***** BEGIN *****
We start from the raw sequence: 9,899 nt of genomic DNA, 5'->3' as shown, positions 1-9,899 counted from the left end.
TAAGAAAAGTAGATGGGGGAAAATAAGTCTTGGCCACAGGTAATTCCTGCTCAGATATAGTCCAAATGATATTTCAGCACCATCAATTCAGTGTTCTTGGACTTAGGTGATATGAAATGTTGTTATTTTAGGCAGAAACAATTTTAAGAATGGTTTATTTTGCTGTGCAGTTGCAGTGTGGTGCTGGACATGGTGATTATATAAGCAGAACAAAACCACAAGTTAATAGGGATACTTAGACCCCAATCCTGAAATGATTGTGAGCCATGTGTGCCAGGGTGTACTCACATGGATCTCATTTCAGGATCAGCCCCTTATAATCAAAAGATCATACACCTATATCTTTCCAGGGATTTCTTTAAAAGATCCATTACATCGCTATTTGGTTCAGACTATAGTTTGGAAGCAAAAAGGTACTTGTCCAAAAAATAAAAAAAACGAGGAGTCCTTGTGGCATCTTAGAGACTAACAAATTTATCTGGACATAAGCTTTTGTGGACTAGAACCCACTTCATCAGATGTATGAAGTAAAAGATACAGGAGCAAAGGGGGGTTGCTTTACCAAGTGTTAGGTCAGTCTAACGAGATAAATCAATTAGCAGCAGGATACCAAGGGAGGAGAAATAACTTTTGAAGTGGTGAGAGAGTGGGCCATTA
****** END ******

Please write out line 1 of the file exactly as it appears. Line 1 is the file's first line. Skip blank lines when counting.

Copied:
We start from the raw sequence: 9,899 nt of genomic DNA, 5'->3' as shown, positions 1-9,899 counted from the left end.